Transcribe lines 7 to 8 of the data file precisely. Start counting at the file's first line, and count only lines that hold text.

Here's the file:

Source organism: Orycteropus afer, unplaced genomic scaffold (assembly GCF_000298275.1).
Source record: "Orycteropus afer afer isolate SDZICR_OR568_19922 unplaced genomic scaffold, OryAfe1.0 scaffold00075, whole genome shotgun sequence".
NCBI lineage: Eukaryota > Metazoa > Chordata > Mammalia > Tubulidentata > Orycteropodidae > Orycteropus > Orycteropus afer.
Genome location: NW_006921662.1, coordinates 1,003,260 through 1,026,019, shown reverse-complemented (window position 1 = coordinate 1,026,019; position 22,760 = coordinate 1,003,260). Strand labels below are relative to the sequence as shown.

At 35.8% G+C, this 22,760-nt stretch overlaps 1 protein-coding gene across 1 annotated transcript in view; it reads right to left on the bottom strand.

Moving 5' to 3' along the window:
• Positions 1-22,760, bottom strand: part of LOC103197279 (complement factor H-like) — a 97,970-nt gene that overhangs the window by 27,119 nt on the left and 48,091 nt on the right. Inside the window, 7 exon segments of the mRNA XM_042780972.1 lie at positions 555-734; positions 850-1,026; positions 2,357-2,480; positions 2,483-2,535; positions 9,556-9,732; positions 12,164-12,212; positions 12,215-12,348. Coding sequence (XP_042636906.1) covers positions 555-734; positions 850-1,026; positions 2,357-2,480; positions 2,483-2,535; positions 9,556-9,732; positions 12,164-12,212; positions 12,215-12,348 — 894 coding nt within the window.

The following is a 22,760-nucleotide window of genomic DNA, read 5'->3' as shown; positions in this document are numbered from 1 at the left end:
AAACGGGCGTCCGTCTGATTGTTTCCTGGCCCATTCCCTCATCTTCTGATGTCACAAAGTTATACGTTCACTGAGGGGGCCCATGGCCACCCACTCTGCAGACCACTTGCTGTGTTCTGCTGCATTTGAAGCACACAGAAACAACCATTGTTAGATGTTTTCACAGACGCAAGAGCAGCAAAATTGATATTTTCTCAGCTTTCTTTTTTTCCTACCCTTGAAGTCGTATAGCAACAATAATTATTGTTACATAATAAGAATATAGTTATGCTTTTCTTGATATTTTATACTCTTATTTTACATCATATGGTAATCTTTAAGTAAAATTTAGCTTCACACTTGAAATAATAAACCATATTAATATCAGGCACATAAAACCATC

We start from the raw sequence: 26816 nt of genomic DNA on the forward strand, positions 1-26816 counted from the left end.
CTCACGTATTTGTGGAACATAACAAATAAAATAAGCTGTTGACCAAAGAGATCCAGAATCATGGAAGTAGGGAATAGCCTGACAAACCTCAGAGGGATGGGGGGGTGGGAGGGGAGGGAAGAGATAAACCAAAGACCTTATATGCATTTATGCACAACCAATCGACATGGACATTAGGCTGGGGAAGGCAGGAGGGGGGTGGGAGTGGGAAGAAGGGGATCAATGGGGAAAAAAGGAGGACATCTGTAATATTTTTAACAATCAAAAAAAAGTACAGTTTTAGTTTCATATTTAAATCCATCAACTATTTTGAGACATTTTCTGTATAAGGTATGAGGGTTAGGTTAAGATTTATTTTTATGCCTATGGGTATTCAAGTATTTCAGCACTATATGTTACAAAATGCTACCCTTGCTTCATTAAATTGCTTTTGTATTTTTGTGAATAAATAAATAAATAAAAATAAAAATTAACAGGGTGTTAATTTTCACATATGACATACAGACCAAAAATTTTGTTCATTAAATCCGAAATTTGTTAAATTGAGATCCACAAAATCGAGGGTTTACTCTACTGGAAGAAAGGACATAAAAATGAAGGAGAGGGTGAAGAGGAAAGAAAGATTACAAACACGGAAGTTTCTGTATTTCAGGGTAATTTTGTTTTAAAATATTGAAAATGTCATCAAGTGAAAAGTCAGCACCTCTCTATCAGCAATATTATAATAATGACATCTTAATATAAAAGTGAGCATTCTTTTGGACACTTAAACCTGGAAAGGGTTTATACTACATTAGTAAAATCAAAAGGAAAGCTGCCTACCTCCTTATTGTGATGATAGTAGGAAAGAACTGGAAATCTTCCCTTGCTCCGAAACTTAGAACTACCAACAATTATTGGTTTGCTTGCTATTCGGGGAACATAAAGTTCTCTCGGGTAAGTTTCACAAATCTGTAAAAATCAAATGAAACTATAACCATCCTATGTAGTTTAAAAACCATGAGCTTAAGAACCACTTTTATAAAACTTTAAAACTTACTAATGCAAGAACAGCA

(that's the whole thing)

• Positions 1-22,760, bottom strand: part of LOC103197279 (complement factor H-like) — a 97,970-nt gene that overhangs the window by 27,119 nt on the left and 48,091 nt on the right. Inside the window, 7 exon segments of the mRNA XM_042780972.1 lie at positions 555-734; positions 850-1,026; positions 2,357-2,480; positions 2,483-2,535; positions 9,556-9,732; positions 12,164-12,212; positions 12,215-12,348. Coding sequence (XP_042636906.1) covers positions 555-734; positions 850-1,026; positions 2,357-2,480; positions 2,483-2,535; positions 9,556-9,732; positions 12,164-12,212; positions 12,215-12,348 — 894 coding nt within the window.

The following is a 22,760-nucleotide window of genomic DNA, read 5'->3' as shown; positions in this document are numbered from 1 at the left end: